Outstanding NCAAs By Leon Marchand a Special Moment for His Olympic Family

Photo Courtesy: Peter H. Bick

Outstanding NCAAs By Leon Marchand a Special Moment for His Olympic Family

The whistle piercing the air at the University of Minnesota when Leon Marchand surfaced to breathe in breaststroke last week belonged to Xavier Marchand.

Beyond that and the poster-boarded cutout of Marchand’s face, there was little to differentiate Xavier and Leon’s mother, Celine, from the other Arizona State supporters at the Jean K. Freeman Aquatics Center. Certainly little to betray the fact that the parents of the three-time champion had between them three Olympic appearances and supplied the genes powering one of the most impressive college swimming performances in history.

Instead, like the others decked out in maroon and gold – Celine complemented her ensemble with a devil-horned headband – they were generally left in awe by Leon’s performances.

“This is an incredible competition,” Celine said. “We love it. … We have known since a long time, Leon has been always winning his races, winning his races in France. But we are very happy for him.”

This kind of meet is part of the reason why they wanted to see Leon compete in the NCAA. Both parents were Olympic swimmers – Celine (nee Bonnet) in 1992 in the 100 back and both IMs; Xavier finished eighth in the men’s 200 IM in 1996 and seventh in 2000. That 1992 Games was also the second for distance swimmer Christophe Marchand, Xavier’s brother and Leon’s uncle.

Their history meant they gently tried to dissuade Leon from the toil that a career in the pool brings.

“We told him, no, don’t do swimming, it’s too hard,” Celine said. “No holidays, every day. But he wants to do it.”

Celine never trained in the United States but competed here. Xavier spent six months late in his career, as he chased a third Games, training at the University of Auburn. Twenty years ago this month, he watched a David Marsh-coached Tigers team capture the first of what would be five straight NCAA titles (and the third of eight in 13 years, between Marsh and Richard Quick.)

When Leon showed such promise as a young swimmer, they understood what American collegiate swimming could provide him. Part of that was the ability to study and train under one roof at a place like Arizona State, not having to piece together separate club swimming and university academics in Europe.

“It was wonderful, it’s a big system and a very good country for swimming,” Celine said. “And we saw the very good competition. We think for Leon it’s very good for him to swim here than in France.”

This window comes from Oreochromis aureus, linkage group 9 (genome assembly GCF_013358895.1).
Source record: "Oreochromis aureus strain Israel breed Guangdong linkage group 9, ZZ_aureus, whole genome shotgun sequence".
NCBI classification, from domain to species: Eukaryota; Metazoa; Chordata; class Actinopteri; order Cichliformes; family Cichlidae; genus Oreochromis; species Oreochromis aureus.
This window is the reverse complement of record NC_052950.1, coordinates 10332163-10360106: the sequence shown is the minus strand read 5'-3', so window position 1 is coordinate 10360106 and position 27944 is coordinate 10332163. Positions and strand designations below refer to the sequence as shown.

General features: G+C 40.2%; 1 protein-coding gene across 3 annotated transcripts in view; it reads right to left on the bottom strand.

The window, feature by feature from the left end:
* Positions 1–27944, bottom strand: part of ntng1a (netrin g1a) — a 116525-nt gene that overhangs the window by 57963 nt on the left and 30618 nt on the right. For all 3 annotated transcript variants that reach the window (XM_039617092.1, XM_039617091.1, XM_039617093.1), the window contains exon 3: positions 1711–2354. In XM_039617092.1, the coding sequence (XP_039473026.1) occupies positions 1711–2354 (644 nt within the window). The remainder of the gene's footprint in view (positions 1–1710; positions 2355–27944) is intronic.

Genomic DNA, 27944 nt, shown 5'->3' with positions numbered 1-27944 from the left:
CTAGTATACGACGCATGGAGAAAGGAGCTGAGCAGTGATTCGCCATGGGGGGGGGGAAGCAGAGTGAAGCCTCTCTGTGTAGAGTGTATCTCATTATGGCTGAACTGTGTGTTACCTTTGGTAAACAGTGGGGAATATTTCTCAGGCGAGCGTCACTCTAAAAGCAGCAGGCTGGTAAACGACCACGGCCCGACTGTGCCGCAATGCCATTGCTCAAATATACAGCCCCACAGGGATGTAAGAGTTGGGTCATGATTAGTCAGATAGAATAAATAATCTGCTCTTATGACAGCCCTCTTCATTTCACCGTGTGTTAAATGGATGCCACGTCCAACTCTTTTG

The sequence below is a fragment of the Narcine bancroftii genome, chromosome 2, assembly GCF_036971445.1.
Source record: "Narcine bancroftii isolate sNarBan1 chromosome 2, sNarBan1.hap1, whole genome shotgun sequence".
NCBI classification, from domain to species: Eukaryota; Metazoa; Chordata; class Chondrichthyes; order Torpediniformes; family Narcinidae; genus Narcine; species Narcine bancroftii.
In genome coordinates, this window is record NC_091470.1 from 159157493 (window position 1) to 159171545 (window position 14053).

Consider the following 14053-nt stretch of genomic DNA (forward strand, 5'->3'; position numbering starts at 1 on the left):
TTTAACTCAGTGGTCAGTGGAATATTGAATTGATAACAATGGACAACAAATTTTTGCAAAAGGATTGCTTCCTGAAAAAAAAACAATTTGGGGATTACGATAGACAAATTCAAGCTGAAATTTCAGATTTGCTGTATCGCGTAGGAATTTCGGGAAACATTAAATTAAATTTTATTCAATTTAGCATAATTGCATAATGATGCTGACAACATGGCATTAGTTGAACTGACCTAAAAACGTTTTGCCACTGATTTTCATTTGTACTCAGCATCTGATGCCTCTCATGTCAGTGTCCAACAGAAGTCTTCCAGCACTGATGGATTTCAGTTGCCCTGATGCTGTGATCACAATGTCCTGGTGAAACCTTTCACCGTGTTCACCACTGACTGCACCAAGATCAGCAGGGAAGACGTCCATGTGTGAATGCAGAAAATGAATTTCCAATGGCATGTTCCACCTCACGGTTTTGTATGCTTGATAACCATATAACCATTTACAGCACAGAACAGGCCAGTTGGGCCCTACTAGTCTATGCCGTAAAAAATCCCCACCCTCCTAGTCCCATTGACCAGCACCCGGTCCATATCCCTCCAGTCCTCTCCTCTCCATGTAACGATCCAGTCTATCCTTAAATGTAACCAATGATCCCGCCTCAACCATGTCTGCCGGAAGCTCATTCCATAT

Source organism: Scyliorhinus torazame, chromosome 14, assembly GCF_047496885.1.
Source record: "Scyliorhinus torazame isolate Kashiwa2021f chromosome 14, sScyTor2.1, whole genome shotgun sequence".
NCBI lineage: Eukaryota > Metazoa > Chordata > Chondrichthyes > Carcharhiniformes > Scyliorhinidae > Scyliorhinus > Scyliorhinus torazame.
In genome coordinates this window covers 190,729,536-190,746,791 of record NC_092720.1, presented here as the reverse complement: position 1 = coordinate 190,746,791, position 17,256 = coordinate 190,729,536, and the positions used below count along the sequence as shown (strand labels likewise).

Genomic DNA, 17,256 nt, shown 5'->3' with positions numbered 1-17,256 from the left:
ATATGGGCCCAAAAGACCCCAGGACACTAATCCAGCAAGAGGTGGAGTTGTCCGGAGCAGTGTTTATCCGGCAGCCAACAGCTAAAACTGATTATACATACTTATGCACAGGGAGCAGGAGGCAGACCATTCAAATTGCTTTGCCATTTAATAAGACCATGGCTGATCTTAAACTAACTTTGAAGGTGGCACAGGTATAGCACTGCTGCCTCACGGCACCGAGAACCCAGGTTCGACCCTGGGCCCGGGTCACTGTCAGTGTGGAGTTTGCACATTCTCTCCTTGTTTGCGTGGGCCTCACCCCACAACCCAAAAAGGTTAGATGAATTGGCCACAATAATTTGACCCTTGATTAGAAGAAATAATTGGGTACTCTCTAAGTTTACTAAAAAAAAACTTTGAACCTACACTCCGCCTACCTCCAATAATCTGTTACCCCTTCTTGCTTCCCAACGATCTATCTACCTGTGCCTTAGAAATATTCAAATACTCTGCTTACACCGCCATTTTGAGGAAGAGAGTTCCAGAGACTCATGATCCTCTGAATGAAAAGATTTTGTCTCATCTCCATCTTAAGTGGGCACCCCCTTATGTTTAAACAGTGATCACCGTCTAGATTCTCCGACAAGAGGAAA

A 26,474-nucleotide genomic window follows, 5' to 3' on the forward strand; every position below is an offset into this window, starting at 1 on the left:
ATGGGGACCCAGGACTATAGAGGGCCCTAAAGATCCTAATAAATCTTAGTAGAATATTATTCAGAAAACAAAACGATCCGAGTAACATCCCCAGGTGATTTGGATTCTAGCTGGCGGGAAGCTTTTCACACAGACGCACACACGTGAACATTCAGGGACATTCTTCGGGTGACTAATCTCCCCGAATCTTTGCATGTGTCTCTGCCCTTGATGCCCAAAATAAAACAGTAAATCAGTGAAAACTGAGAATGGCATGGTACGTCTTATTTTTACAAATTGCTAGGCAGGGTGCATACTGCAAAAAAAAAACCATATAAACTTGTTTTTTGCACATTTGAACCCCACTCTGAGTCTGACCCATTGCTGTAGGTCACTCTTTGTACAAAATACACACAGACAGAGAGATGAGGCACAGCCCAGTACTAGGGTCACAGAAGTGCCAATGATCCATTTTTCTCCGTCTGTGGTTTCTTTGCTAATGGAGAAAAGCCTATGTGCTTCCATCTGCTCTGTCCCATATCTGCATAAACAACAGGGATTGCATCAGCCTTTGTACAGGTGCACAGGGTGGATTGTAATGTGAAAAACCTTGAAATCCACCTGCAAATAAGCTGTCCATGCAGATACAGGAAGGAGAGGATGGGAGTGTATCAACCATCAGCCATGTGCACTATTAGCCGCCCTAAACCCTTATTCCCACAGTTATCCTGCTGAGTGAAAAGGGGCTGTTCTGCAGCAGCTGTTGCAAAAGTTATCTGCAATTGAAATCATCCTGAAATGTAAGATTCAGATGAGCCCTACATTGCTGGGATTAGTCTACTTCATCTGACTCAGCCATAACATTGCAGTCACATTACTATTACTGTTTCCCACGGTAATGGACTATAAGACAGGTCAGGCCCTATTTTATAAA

“I think it was a factor, the school and swimming,” Xavier said. “In France, it’s more difficult to have both school and swimming. We know here in the U.S., there is both.”

The benefits in the pool are pretty clear. Marchand had a meet for the ages to cap a historic season. He set the NCAA record in the men’s 200 IM in a dual meet, then lowered both that and the 400 IM at the Pac-12 championships, where he also set the 200 breast record. Just a sophomore, he has the most NCAA titles in program history (five) and went an unbeaten 27-for-27 in races this year in helping the Sun Devils finish second, their best ever placement at NCAAs. He entered NCAAs with a chance to win five or six events, ranging from the 500 free to the 100 breast.

The meet brought a chance for Leon to show his parents, part of 10 relatives and family friends in attendance, just how dominant a swimmer he’s become.

“I’ve been here for two years now in the U.S., and I just want to show them what it’s like,” Leon said after the 200 breast title. “That’s the best part of it, the NCAA finals, so I’m just glad they could see that. And they were all screaming loud so that’s good support for me.”

Marchand is a two-time world champion in the IMs and a silver medalist in the 200 fly. He’s the European record holder in the 400 IM. He’s dashed French records in the IMs, fly and breaststroke, some which belonged to his father’s peers. He got a taste of the Olympic stage at 19 in Tokyo, swimming the 200 fly and both IMs and advancing to one semifinal.

Being in Arizona State serves a dual purpose, helping shield Leon from some of the pressures of home. Those will ramp up as a home Olympics in Paris approaches next summer. But that remains far from his parents’ minds over the weekend.

“We think step by step,” Celine said. “There is a world championship, there is another year, we have time for the pressure next year. Step by step.”

The most important thing to the parents is clear, no matter how many medals Leon accumulates.

“We want him only to swim with pleasure, with a smile,” Xavier said. “It’s more important for us.”

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1 year ago

He’s also an Olympic finalist in the 4IM

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